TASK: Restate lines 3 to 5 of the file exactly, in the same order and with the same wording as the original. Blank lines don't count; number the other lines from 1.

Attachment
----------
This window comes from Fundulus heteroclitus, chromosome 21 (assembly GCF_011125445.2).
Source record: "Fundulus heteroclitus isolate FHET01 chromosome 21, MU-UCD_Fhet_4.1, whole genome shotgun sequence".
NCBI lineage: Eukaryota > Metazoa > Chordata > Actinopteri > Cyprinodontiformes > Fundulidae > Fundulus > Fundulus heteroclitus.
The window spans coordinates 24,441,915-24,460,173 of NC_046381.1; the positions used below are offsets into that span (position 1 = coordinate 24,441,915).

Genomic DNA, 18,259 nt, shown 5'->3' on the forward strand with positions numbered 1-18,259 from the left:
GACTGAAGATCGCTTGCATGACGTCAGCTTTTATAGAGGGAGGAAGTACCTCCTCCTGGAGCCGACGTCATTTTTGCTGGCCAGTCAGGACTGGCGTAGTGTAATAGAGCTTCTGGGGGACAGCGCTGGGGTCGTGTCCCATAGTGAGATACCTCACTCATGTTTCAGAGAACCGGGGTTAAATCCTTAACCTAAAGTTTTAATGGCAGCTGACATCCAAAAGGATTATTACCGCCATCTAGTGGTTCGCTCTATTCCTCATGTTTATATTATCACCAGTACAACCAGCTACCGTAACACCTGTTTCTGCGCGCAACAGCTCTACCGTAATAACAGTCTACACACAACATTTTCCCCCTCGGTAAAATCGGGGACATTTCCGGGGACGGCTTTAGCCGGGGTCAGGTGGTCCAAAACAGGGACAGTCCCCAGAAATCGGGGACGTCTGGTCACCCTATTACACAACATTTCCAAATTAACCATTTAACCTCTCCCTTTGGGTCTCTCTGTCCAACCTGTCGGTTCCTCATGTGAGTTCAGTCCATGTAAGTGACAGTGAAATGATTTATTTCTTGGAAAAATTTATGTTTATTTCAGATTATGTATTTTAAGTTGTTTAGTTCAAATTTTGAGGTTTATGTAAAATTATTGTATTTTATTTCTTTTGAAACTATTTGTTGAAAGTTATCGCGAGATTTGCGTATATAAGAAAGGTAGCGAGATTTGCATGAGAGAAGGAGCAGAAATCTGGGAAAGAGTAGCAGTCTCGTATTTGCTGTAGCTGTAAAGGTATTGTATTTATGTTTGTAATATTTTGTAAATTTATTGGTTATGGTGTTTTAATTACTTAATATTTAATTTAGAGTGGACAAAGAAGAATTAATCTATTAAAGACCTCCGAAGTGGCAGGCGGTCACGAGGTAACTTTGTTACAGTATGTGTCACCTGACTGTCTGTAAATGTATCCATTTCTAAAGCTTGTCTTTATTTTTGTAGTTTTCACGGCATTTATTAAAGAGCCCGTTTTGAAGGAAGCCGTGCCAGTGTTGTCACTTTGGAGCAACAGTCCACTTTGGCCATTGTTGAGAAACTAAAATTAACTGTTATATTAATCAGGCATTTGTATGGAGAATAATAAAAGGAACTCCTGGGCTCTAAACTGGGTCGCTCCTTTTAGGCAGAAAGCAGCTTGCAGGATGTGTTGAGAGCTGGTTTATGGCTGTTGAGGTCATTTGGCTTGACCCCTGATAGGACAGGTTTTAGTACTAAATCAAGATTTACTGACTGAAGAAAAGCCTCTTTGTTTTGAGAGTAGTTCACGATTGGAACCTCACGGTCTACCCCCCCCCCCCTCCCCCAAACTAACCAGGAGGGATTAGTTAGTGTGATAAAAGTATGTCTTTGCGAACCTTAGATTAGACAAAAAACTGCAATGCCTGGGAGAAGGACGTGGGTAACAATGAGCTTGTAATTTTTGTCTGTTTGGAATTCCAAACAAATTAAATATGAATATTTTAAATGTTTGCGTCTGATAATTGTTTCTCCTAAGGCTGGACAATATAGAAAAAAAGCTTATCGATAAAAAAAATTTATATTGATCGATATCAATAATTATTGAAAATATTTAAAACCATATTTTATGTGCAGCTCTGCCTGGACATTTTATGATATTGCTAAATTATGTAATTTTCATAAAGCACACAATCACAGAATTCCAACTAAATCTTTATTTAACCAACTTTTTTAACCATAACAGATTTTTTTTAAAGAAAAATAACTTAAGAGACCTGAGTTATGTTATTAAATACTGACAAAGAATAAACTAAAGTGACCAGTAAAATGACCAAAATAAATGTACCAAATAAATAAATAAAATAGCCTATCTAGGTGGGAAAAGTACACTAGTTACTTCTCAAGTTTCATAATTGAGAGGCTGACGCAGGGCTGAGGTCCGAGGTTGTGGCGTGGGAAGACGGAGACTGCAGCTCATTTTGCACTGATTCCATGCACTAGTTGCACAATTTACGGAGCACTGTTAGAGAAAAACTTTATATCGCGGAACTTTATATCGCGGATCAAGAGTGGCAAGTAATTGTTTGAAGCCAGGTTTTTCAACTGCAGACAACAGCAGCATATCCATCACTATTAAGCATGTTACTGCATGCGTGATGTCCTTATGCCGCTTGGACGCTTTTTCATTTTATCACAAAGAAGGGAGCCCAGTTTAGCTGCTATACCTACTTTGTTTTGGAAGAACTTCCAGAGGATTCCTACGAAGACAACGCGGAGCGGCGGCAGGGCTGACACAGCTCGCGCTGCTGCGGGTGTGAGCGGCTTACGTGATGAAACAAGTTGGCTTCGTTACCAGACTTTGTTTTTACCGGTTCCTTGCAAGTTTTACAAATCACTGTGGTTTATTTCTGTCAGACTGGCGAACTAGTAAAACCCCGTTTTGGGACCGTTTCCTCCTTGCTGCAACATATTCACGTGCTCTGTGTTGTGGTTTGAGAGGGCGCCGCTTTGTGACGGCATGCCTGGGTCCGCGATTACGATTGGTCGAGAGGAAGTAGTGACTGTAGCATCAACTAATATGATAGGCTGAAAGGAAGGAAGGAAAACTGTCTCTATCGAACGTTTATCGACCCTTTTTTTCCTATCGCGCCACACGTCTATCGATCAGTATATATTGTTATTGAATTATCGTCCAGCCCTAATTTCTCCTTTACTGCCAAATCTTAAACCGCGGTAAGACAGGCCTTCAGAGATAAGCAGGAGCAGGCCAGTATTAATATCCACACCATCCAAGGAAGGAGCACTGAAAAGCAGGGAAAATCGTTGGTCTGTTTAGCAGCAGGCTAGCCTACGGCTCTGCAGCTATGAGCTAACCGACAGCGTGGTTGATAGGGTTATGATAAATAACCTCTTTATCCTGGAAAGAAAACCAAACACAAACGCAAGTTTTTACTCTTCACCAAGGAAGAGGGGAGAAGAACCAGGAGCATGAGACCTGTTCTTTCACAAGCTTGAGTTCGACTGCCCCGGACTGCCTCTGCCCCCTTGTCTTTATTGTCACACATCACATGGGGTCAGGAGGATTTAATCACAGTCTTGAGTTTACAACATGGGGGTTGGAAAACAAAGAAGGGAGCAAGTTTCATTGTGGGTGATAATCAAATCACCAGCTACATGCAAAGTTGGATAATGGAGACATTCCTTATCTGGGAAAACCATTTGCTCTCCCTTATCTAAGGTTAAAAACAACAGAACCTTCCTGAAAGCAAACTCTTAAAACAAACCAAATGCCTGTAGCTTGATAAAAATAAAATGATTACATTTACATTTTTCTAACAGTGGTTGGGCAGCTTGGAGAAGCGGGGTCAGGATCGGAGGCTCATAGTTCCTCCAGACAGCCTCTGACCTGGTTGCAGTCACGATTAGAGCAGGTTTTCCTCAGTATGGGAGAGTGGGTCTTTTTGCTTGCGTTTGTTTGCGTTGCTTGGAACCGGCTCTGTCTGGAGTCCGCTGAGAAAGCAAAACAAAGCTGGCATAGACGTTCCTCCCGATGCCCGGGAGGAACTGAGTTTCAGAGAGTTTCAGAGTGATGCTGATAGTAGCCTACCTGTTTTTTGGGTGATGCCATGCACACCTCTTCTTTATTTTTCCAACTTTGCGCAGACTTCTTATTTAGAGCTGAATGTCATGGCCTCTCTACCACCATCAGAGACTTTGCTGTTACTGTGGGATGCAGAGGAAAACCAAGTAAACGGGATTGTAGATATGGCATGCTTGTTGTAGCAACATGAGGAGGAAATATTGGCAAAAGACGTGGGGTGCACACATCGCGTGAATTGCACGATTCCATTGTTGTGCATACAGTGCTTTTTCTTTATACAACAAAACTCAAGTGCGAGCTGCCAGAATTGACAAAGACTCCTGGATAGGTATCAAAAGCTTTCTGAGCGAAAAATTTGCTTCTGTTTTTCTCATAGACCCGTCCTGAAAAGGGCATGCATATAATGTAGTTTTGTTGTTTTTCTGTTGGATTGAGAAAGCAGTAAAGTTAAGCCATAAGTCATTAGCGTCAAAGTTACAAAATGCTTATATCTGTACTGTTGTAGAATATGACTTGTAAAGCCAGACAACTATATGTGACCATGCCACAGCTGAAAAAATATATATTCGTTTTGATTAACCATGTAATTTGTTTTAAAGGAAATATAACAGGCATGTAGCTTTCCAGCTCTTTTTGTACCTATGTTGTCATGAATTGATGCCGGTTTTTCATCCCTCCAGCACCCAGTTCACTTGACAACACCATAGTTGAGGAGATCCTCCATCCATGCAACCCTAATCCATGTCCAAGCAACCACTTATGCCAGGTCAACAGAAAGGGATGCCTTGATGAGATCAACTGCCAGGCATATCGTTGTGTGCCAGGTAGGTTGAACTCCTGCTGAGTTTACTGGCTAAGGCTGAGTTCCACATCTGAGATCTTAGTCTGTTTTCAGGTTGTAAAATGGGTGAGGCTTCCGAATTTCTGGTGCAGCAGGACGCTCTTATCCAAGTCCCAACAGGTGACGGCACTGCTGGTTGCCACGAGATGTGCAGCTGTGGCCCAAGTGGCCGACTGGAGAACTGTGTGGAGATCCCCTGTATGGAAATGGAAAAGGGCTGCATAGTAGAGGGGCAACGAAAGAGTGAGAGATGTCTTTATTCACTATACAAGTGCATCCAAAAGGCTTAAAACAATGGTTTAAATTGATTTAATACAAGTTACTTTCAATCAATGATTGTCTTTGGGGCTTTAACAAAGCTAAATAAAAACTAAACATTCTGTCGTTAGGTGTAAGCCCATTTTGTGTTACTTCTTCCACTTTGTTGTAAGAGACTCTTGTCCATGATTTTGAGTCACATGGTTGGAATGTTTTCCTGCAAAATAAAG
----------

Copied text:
NCBI lineage: Eukaryota > Metazoa > Chordata > Actinopteri > Cyprinodontiformes > Fundulidae > Fundulus > Fundulus heteroclitus.
The window spans coordinates 24,441,915-24,460,173 of NC_046381.1; the positions used below are offsets into that span (position 1 = coordinate 24,441,915).

Genomic DNA, 18,259 nt, shown 5'->3' on the forward strand with positions numbered 1-18,259 from the left: